How to Keep Your Trees Green During a Drought
Before you stop watering your trees during a drought, there are a few important facts you should know. If you have to choose between your lawn and your trees, choose the trees. A lawn takes only days to replace whereas a 10 year old tree takes 10 years to replace. The benefits of trees are many: they reduce topsoil erosion, water runoff, and protect city water sources. Lastly, trees help to keep our air clean and breathable. The benefits of keeping your trees healthy far outweigh the costs.
In times of little water, trees are particularly vulnerable to drought stress, which can destroy a tree by making it more vulnerable to disease, insect damage, and drying out.
Signs of a drought stressed tree include the following:
- drooping leaves that remain that way for more than 24 hours
- leaves that are curled, yellow, or otherwise discolored
- new growth that is stunted when compared to normal
Drought stress can show itself immediately, or it can take up to two years to reveal itself. Once it has set in, drought stress causes irreversible damage that can destroy your tree, so be proactive and water your trees appropriately.
How Much Should I Be Watering?
Have our professionals install a low flow drip line at the base of your tree so that it can penetrate the roots. This reduces soil evaporation and ensures that your tree is getting water where it needs it most. The “dripline” of your tree is the circle formed by the outer edges of the tree’s branches. You should saturate the entire width of this area (plus a few inches beyond), and to a depth of 12 inches. As a general rule, you should water your tree three times per month during the months of April through September.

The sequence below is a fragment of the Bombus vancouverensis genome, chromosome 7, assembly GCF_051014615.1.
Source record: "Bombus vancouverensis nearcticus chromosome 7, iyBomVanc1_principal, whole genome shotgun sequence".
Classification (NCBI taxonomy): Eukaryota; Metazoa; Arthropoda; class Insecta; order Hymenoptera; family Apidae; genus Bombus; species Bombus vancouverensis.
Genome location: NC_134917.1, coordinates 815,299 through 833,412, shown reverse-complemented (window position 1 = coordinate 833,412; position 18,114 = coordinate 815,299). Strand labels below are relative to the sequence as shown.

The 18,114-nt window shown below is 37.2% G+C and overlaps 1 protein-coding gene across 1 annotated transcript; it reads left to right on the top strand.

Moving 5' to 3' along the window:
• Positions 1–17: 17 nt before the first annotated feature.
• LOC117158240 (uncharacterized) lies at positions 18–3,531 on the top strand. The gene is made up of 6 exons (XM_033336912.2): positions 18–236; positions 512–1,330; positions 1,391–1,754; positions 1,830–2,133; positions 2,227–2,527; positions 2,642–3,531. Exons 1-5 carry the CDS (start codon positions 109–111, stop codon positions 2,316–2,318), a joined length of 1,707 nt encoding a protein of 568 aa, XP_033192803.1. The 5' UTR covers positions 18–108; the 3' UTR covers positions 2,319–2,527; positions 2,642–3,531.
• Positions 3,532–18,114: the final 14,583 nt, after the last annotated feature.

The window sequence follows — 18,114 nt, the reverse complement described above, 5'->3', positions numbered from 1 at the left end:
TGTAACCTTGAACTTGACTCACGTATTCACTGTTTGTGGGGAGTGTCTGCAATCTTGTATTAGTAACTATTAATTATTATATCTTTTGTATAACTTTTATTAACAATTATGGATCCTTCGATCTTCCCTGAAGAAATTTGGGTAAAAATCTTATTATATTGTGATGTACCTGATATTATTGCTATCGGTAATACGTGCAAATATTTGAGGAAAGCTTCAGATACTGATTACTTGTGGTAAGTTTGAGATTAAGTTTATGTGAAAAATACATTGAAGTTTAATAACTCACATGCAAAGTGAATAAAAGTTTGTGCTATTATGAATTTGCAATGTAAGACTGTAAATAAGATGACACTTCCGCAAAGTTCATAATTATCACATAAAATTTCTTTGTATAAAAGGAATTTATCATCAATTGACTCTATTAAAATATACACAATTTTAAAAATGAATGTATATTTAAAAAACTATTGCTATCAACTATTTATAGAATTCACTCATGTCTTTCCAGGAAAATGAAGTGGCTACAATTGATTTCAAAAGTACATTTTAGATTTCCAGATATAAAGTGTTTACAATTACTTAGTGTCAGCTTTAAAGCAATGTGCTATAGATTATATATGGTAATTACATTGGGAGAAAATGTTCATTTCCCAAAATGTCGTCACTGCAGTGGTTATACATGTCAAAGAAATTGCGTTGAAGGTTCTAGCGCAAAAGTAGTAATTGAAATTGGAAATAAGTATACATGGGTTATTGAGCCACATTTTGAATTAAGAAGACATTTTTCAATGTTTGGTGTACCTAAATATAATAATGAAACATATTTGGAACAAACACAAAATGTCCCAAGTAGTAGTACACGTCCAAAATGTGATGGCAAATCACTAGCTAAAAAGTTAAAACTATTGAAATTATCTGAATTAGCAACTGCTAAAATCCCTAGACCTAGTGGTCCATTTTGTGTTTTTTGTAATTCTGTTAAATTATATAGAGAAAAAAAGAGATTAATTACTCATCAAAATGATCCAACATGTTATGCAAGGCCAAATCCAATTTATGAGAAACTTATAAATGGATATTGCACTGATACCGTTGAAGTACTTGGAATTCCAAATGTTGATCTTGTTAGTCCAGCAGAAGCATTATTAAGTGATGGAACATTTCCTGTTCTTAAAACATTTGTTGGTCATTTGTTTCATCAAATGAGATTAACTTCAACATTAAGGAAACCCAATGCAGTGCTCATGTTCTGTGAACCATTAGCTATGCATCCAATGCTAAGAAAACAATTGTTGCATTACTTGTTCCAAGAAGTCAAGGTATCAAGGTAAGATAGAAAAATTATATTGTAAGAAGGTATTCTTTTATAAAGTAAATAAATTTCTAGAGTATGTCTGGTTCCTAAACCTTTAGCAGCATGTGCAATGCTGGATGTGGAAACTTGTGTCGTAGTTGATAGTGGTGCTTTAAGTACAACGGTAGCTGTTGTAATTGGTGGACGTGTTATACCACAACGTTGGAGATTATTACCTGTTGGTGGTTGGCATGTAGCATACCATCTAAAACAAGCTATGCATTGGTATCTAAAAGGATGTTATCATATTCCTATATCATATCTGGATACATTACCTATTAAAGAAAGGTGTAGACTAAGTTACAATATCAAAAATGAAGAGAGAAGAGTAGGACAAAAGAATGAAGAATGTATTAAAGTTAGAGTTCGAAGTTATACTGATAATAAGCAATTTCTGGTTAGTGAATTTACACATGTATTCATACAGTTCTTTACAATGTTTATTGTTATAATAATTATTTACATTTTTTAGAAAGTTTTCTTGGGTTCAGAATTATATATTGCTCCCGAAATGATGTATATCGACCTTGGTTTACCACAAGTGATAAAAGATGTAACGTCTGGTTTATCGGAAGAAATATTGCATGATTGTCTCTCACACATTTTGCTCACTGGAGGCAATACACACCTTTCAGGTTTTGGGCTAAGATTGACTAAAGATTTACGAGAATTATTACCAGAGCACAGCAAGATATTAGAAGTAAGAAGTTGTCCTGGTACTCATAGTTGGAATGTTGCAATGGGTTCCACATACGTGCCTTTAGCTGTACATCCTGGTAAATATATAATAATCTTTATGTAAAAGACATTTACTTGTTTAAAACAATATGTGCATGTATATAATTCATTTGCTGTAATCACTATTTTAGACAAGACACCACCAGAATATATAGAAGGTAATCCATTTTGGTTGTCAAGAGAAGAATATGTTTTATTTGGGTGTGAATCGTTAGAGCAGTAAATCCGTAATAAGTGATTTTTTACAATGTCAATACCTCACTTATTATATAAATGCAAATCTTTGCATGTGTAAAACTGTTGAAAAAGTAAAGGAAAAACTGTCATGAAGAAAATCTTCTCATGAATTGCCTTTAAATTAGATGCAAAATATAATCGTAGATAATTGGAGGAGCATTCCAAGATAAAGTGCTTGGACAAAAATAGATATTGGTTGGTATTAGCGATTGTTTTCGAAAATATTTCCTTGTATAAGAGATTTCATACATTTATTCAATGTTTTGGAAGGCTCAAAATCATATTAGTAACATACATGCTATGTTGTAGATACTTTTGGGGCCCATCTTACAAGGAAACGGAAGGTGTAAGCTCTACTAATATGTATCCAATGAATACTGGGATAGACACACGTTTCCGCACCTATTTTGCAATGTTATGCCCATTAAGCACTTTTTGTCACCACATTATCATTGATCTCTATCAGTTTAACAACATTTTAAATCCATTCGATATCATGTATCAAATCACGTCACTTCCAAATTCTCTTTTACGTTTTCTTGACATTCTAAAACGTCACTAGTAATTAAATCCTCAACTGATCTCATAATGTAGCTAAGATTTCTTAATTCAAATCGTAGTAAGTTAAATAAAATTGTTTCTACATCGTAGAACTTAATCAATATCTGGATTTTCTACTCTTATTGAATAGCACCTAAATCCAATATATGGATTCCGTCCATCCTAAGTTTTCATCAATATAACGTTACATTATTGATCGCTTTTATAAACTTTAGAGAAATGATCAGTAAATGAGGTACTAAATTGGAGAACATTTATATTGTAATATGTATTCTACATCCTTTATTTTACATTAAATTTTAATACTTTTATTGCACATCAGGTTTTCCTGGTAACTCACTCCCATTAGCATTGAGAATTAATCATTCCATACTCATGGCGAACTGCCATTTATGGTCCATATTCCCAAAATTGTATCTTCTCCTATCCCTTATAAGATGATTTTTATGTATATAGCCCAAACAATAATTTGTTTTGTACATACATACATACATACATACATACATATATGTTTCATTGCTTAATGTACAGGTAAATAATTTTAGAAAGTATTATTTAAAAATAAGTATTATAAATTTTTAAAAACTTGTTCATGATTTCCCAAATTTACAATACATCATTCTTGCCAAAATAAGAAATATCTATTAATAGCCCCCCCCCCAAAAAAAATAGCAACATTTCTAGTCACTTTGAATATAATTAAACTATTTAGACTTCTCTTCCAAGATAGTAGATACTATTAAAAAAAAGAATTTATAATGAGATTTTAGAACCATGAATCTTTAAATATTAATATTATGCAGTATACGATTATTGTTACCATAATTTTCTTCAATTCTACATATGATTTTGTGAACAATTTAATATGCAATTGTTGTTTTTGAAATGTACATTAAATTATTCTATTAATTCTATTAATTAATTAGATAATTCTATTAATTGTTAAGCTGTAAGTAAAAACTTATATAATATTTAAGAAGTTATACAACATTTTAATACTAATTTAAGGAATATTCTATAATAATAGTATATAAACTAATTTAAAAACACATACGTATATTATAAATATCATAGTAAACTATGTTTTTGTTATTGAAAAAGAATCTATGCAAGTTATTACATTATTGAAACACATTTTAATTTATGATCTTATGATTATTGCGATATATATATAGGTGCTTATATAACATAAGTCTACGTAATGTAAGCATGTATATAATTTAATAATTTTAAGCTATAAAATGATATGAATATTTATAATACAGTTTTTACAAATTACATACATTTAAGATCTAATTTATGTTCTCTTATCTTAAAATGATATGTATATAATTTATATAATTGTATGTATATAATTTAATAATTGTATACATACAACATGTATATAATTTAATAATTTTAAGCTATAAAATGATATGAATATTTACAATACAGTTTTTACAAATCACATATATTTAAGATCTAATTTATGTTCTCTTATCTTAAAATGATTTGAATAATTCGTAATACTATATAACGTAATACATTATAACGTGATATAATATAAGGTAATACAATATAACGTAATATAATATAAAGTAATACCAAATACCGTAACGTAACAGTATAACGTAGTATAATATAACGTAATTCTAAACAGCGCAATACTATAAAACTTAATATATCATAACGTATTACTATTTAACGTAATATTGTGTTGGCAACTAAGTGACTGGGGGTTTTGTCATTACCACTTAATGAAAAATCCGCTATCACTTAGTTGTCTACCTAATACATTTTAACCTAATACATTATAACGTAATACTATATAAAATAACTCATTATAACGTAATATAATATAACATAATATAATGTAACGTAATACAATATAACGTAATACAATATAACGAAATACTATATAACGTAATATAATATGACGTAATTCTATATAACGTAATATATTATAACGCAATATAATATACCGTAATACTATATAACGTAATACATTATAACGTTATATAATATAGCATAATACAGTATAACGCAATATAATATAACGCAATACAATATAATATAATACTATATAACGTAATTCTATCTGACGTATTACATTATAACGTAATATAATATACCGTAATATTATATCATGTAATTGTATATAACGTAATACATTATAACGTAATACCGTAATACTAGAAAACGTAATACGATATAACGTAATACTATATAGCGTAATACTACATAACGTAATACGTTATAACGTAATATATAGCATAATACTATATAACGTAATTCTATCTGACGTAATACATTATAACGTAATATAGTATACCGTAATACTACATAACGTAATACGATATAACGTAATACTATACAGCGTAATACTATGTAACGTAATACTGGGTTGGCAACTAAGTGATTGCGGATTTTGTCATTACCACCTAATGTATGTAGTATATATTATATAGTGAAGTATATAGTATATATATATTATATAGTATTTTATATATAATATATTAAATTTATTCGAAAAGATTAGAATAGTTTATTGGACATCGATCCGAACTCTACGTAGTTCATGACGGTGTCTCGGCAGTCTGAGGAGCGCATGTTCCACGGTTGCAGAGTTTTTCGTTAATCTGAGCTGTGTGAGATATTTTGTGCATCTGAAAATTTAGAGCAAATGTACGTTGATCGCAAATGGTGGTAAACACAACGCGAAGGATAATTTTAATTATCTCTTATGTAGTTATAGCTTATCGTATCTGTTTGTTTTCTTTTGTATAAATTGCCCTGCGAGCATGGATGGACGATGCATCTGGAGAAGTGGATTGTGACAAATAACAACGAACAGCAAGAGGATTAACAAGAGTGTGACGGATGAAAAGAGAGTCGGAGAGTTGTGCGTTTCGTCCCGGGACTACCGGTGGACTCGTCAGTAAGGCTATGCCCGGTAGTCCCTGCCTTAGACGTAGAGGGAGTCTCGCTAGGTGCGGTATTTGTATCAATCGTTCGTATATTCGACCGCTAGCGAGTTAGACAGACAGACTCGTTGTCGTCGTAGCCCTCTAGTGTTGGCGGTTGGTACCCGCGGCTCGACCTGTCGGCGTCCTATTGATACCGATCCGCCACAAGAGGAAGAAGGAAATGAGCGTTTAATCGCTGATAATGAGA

Note that asphalt drastically increases the temperature of an area, causing trees and plants to require 50% more water than those in traditional environments. Know if you have loosely packed soil or densely packed soil, since this effects how quickly water flows downward. Not sure what type of soil you have? Pick up a handful of buried dirt and see if it feels dry and crumbles easily. If so, you should water your tree until the soil maintains its shape more easily.